A Growth Enterprise
With a degree in accounting, Thomas McAllister believes that even small family farmers must take the business of farming seriously. “We have to be profitable in this economy to meet the capital-intensive demands of technology-driven 21st Century farming,” he explains. To that end, Thomas engages in futures commodity trading that some of his peers find risky, but Thomas argues it helps mitigate the biggest risk of all: battling Mother Nature.
“First thing in the morning, I’m on the Internet, checking the markets,” he says. “Then I’m out in my truck checking the crops.” While many of his peers contemplate retirement, it’s the last thing on Thomas’ mind. “I am my own boss and I love what I do.”
Farming for the Greater Good
Back in the ’70s, Brian Schaumburg thought he would major in English or journalism, until he took an agriculture class. He joined his family’s corn and soybean farm when he learned that the soybean, a “perfect protein,” could be the “miracle crop” that would stave off world starvation. That same sense of farming for the greater good has stayed with him all these years later. He would like to see more young people get passionate about farming. “It’s not for the faint of heart, but you can make a difference in the world,” Brian insists.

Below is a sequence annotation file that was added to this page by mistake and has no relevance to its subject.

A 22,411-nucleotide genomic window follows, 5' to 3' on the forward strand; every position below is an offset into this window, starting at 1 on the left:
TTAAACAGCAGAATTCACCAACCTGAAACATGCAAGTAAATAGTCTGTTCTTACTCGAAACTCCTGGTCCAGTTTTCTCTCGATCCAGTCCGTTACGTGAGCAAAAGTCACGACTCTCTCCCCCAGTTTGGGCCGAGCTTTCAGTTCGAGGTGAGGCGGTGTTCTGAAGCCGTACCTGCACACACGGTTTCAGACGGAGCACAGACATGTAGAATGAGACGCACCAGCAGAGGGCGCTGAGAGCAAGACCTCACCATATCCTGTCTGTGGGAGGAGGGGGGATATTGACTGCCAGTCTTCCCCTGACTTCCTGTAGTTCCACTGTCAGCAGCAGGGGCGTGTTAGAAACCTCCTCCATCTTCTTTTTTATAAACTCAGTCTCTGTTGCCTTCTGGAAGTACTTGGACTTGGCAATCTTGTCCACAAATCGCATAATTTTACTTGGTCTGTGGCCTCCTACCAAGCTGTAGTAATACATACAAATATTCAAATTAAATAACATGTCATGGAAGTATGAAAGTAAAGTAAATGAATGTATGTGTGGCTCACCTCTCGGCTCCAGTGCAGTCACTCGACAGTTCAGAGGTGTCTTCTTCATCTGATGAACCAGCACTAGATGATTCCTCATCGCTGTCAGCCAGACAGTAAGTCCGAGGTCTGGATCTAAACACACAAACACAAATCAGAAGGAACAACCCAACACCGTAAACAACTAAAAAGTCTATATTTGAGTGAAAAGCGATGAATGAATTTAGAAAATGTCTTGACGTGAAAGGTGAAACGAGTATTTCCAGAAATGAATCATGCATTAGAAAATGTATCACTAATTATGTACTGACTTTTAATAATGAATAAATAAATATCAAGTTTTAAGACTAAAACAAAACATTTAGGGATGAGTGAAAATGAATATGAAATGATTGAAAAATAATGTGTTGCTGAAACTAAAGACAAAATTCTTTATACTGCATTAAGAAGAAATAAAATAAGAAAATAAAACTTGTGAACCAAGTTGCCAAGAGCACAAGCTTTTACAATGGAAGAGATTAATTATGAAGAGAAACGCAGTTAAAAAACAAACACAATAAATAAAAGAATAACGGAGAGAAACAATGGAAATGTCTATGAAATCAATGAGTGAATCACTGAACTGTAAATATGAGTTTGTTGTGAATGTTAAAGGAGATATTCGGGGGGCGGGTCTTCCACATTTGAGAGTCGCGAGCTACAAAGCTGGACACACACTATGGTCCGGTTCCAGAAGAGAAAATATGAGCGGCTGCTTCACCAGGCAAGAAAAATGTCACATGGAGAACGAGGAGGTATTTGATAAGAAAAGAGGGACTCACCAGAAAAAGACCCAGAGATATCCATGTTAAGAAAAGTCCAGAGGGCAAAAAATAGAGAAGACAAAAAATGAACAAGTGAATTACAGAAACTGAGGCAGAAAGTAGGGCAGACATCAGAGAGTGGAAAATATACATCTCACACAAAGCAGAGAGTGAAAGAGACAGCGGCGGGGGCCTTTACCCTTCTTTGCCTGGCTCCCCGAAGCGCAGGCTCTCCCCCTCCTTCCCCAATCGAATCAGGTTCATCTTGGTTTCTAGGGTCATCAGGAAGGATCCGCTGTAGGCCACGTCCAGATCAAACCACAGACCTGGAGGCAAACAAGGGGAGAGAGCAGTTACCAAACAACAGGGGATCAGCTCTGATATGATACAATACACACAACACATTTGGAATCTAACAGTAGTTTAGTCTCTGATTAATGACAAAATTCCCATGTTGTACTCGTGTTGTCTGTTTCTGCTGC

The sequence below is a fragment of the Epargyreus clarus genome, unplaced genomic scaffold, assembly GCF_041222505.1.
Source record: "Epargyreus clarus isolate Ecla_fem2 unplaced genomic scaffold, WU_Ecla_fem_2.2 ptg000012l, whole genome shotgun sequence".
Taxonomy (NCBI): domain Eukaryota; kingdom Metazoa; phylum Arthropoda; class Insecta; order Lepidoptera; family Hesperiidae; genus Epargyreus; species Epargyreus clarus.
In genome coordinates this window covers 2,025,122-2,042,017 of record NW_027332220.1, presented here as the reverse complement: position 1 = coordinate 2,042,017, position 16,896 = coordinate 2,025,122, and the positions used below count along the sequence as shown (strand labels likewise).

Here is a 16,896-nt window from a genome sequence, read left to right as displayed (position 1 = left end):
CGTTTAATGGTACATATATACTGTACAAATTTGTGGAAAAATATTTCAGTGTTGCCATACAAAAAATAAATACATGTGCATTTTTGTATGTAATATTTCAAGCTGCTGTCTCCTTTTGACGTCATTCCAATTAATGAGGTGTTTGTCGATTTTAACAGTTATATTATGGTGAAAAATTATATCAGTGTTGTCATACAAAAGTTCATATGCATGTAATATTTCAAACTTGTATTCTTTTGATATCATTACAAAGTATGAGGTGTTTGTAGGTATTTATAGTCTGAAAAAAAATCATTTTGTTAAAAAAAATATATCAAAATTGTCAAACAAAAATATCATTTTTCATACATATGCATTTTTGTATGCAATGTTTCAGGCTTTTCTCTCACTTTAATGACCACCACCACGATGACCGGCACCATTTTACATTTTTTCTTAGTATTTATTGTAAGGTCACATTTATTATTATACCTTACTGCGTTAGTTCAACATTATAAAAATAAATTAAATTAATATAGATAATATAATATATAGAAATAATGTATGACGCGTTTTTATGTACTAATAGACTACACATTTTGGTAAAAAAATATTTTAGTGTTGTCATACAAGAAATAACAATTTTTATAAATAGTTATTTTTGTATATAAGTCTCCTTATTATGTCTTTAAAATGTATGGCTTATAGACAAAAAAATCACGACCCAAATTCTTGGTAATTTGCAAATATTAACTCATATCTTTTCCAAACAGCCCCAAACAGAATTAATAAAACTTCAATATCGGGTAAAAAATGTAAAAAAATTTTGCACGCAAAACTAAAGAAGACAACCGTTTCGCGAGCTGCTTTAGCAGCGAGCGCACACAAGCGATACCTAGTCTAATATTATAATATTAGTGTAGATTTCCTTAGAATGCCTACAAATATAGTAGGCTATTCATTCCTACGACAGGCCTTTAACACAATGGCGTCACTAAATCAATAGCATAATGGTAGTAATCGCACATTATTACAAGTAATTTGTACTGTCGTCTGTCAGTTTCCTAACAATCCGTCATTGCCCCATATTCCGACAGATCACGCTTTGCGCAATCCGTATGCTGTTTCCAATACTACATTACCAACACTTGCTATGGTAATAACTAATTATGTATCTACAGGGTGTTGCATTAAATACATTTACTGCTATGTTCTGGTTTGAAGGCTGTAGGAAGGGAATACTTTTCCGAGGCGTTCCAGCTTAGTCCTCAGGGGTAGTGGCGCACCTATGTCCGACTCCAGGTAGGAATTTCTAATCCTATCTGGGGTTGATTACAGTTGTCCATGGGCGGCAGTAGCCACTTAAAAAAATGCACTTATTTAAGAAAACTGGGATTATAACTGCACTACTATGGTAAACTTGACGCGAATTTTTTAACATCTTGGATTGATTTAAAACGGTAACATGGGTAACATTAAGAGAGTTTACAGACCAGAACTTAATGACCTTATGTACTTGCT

“We take tremendous pride in our work,” he says. “We follow stringent protocols and don’t cut corners because this matters. People depend on us. Our first priority is to feed the world.”
Closing the Loop
Bruce Klein is committed to “closing the loop” on his 1,500-acre corn and soy farm in McClean County, Illinois. “We’re doing research on pennycress,” says Bruce, “a native plant and winter annual that can grow in the off-season for corn and soy, and is harvested as a high-quality bio-diesel, aviation-grade fuel.” Better yet, Bruce reports that soybeans planted after the pennycress harvest, in mid-May, do better: “Our yields improve anywhere from one to three bushels of beans per acre.” Best of all, the pennycress bio-diesel is then delivered back to the farm as fuel for the tractors and combines.
How else does Bruce close the loop? In this land where livestock is plentiful, he chuckles, “Well, we made barbecued tofu once. You couldn’t really tell the difference.”